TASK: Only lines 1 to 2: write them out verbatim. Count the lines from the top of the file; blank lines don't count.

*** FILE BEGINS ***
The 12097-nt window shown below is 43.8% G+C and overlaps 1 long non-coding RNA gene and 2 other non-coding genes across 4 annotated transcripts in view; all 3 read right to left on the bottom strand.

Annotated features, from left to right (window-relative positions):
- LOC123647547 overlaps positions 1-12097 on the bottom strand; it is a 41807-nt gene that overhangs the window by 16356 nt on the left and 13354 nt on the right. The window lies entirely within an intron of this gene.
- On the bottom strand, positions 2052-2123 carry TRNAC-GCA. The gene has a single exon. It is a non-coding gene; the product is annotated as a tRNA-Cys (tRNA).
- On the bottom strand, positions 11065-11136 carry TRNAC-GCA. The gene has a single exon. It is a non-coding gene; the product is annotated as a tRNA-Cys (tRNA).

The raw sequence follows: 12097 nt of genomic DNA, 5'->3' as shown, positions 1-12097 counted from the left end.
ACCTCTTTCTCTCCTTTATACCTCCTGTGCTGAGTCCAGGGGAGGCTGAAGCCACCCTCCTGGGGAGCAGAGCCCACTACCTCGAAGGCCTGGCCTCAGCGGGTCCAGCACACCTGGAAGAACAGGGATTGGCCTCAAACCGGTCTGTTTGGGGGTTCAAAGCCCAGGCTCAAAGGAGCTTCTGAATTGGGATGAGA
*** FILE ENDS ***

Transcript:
The 12097-nt window shown below is 43.8% G+C and overlaps 1 long non-coding RNA gene and 2 other non-coding genes across 4 annotated transcripts in view; all 3 read right to left on the bottom strand.

Annotated features, from left to right (window-relative positions):